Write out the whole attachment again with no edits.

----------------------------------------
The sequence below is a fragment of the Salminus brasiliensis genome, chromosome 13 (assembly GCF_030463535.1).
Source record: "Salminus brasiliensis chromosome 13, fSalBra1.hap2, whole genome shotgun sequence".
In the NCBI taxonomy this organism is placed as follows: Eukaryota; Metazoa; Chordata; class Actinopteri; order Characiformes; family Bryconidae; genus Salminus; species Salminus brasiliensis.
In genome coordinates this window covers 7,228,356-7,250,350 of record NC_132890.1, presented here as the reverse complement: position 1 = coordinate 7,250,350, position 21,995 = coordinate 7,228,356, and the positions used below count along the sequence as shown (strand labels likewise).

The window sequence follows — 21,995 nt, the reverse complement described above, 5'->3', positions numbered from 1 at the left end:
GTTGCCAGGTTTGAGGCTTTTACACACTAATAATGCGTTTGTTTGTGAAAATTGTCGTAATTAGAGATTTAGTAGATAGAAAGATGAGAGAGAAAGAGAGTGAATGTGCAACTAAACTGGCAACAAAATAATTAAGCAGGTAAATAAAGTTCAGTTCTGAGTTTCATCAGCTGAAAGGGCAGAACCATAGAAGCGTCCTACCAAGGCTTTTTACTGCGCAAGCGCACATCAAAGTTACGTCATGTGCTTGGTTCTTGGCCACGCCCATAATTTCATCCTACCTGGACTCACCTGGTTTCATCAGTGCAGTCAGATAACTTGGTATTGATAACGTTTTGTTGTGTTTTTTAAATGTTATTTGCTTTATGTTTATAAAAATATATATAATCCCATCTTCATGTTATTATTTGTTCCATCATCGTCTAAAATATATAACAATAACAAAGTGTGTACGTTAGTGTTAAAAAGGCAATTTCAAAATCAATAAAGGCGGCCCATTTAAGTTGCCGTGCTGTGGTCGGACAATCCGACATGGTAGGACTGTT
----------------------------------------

The sequence below is a fragment of the Salminus brasiliensis genome, chromosome 13 (assembly GCF_030463535.1).
Source record: "Salminus brasiliensis chromosome 13, fSalBra1.hap2, whole genome shotgun sequence".
In the NCBI taxonomy this organism is placed as follows: Eukaryota; Metazoa; Chordata; class Actinopteri; order Characiformes; family Bryconidae; genus Salminus; species Salminus brasiliensis.
In genome coordinates this window covers 7,228,356-7,250,350 of record NC_132890.1, presented here as the reverse complement: position 1 = coordinate 7,250,350, position 21,995 = coordinate 7,228,356, and the positions used below count along the sequence as shown (strand labels likewise).

The window sequence follows — 21,995 nt, the reverse complement described above, 5'->3', positions numbered from 1 at the left end:
GTTGCCAGGTTTGAGGCTTTTACACACTAATAATGCGTTTGTTTGTGAAAATTGTCGTAATTAGAGATTTAGTAGATAGAAAGATGAGAGAGAAAGAGAGTGAATGTGCAACTAAACTGGCAACAAAATAATTAAGCAGGTAAATAAAGTTCAGTTCTGAGTTTCATCAGCTGAAAGGGCAGAACCATAGAAGCGTCCTACCAAGGCTTTTTACTGCGCAAGCGCACATCAAAGTTACGTCATGTGCTTGGTTCTTGGCCACGCCCATAATTTCATCCTACCTGGACTCACCTGGTTTCATCAGTGCAGTCAGATAACTTGGTATTGATAACGTTTTGTTGTGTTTTTTAAATGTTATTTGCTTTATGTTTATAAAAATATATATAATCCCATCTTCATGTTATTATTTGTTCCATCATCGTCTAAAATATATAACAATAACAAAGTGTGTACGTTAGTGTTAAAAAGGCAATTTCAAAATCAATAAAGGCGGCCCATTTAAGTTGCCGTGCTGTGGTCGGACAATCCGACATGGTAGGACTGTT